Far too often, addiction and abuse go hand in hand. Our addictions can make us abusive towards our loved ones, and we try to escape the pain of our abusiveness (or of being abused) with our addictions. We get caught in vicious cycles where we feel unable to escape both our addictions and the abuse we’re experiencing or perpetrating. Abuse, like addiction, can be inherited, and we develop family patterns of abuse that stay with us for generations. How can we break family patterns of abuse?
The first step to breaking any harmful pattern is to develop more mindfulness around it. Oftentimes we aren’t even aware when we’re being abusive or when we’re being abused. We know we’re in pain but we haven’t identified it as abuse yet. Abuse can be hard to identify and name, especially when it is verbal or emotional, and the signs are harder to pick up on than outright physical abuse. Many of us are in denial that we’re abusers or that we’re being abused. It causes us so much shame that we would rather avoid thinking about it. We choose silence, denial and avoidance over the difficult process of confronting the abuse in our families.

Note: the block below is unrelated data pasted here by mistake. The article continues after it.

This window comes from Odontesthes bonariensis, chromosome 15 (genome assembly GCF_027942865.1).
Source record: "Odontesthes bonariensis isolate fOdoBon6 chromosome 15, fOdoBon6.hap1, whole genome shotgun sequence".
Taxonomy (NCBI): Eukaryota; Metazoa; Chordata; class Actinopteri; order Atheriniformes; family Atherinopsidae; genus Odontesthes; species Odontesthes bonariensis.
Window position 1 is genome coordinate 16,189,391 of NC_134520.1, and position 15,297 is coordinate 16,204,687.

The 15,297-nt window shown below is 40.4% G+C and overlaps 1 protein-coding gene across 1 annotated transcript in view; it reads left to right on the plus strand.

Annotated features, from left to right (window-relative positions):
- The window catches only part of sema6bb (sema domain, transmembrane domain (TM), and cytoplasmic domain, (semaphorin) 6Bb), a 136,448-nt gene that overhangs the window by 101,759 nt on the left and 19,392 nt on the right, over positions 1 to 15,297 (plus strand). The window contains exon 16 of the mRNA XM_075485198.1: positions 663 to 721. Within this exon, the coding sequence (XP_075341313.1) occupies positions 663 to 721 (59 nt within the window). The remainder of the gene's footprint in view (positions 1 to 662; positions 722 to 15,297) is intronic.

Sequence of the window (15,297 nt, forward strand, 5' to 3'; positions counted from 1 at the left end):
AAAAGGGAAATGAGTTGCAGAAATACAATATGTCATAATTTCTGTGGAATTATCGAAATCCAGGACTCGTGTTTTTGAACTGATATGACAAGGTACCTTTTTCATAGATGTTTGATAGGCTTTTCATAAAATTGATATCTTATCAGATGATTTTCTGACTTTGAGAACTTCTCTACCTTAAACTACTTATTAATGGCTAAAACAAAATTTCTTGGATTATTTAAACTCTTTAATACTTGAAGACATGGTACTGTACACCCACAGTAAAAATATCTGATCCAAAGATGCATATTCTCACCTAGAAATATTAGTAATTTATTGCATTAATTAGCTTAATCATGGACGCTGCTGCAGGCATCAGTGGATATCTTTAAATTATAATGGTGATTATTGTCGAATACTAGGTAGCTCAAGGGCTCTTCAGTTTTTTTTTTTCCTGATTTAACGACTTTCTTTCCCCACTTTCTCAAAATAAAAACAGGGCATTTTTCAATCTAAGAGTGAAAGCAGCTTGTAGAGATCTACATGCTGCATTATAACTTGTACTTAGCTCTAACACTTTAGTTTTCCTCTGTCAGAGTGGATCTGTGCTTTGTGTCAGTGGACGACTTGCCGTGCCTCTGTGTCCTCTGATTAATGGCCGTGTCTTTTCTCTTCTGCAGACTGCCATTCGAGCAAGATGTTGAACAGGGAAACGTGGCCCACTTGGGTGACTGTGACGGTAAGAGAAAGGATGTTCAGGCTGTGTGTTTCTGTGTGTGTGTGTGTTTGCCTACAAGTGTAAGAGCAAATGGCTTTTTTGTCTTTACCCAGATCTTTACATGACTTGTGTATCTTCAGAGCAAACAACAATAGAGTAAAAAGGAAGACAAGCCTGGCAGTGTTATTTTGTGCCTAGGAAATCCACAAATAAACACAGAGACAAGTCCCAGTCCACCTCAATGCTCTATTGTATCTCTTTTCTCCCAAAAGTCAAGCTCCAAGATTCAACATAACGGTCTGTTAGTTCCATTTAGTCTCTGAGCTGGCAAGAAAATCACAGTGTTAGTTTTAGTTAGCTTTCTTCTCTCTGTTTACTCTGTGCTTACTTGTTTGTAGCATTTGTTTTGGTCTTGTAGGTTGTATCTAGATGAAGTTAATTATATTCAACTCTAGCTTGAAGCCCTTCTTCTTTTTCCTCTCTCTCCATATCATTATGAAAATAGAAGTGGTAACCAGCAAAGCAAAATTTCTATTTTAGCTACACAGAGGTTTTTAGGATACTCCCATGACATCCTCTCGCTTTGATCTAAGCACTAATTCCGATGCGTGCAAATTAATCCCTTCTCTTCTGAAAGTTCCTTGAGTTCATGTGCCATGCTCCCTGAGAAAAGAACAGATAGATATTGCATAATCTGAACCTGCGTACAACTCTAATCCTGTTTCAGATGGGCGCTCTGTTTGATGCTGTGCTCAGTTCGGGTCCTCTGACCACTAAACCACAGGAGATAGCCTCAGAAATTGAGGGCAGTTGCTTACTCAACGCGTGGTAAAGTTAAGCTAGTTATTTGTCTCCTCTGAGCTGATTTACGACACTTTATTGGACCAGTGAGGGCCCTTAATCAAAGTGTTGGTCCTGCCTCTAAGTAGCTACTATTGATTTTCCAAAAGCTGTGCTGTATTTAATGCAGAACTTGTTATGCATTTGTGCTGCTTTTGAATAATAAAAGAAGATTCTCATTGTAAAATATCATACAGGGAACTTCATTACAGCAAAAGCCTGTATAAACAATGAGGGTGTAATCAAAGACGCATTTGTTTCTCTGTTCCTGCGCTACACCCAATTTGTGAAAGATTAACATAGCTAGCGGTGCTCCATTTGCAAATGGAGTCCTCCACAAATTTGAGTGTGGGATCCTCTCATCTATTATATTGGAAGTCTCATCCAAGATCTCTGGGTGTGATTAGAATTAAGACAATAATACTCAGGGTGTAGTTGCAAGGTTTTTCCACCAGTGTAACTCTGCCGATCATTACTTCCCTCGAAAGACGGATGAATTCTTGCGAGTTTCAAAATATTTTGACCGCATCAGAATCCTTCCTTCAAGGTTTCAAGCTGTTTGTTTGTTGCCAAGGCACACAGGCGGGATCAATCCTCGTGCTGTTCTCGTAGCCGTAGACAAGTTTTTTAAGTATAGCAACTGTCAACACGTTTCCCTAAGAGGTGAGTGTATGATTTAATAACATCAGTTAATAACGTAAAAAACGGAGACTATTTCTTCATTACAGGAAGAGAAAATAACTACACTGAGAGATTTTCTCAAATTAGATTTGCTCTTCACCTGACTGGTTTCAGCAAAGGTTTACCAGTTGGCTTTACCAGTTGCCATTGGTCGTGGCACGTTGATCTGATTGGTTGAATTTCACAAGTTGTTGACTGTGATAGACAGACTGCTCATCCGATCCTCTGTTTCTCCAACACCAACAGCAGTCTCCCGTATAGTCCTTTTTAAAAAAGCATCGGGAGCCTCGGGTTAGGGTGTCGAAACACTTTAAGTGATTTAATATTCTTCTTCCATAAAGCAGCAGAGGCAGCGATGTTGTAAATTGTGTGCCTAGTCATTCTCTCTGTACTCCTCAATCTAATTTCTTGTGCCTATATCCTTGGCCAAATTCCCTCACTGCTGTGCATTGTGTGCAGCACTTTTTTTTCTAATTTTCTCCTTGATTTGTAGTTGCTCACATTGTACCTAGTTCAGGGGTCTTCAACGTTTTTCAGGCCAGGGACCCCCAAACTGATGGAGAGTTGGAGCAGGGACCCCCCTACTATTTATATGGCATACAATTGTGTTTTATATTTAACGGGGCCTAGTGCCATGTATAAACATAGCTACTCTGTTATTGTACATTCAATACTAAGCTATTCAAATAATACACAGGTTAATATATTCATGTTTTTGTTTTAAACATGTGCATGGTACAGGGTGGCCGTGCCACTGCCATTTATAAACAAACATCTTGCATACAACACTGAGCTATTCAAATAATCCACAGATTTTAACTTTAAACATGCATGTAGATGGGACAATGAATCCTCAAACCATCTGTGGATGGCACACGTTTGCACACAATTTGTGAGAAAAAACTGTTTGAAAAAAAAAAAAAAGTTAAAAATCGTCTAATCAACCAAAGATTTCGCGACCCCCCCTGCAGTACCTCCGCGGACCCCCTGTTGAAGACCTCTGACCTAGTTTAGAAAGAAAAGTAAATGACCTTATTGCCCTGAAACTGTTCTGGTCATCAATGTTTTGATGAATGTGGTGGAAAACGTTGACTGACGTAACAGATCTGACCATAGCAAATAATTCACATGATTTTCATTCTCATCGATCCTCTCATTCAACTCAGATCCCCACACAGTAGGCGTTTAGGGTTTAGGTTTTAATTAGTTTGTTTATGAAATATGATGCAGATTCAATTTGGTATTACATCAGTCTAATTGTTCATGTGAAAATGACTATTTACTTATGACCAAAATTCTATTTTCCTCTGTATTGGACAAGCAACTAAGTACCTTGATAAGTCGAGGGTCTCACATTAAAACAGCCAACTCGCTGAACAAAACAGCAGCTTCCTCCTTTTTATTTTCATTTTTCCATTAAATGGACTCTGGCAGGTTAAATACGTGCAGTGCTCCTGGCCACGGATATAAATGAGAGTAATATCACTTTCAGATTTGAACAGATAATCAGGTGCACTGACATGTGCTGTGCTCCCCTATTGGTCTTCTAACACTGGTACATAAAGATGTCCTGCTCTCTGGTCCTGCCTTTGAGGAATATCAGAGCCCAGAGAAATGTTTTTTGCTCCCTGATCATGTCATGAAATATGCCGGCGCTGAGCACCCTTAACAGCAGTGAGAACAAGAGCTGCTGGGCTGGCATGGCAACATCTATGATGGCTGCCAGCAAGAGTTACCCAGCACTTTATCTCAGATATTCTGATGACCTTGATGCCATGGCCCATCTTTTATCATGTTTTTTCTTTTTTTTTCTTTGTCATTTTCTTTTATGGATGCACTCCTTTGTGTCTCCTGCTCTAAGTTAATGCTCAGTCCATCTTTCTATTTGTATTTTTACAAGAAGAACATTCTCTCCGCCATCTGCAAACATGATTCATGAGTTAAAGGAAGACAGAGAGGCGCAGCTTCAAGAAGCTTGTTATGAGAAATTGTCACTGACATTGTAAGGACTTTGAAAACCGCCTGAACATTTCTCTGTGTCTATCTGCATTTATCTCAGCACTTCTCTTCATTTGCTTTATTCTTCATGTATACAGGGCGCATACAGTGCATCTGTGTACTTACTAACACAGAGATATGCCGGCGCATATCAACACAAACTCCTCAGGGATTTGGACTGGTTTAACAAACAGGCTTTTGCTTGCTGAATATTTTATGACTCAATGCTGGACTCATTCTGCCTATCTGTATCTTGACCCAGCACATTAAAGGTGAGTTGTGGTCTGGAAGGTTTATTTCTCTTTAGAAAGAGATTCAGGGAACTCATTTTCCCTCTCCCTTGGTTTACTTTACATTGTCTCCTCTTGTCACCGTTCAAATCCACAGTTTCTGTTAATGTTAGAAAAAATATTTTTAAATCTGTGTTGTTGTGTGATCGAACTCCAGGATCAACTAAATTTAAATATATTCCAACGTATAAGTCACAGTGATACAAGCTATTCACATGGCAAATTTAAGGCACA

When we start to become mindful, we open the doors to healing. Being mindful of abuse means we start examining why it’s happening, what’s triggering it, what the root causes are, and how it manifests. What does abuse look like in your family? Is it comprised of control, manipulation, dishonesty, or cruelty? Does the abuser speak to the victim in disparaging, demeaning, hostile and belittling ways? Are you forbidden from doing the things you want to do? Are you isolated from your friends and other family members? Does the abuser threaten you with violence if you expose their secret? There are countless ways we can be abused, and being mindful of how it’s manifesting in our lives is a crucial first step in stopping the pattern from continuing.
The next step is to enlist help. Chances are we can’t break these patterns by ourselves, or we would have already. We probably already feel so much guilt, shame, regret and remorse around our abusiveness and/or being abused, but just like with an addiction, we feel powerless to stop our behaviors or free ourselves from the recurring, destructive cycles. Reach out to a therapist, spiritual guide, doctor or mentor. Seek out the help of your network, educate yourself on abuse, and take advantage of all the resources available in your community. Family patterns of abuse are painful and hard to break, but it is absolutely possible to break them, and it’s so necessary if we want to have a healthy family dynamic free from pain.
Riverside Recovery is committed to helping you get back the life you love. Our treatment programs include multiple forms of therapy, family workshops and mindfulness-based relapse prevention education. Call (800) 871-5440 for more information.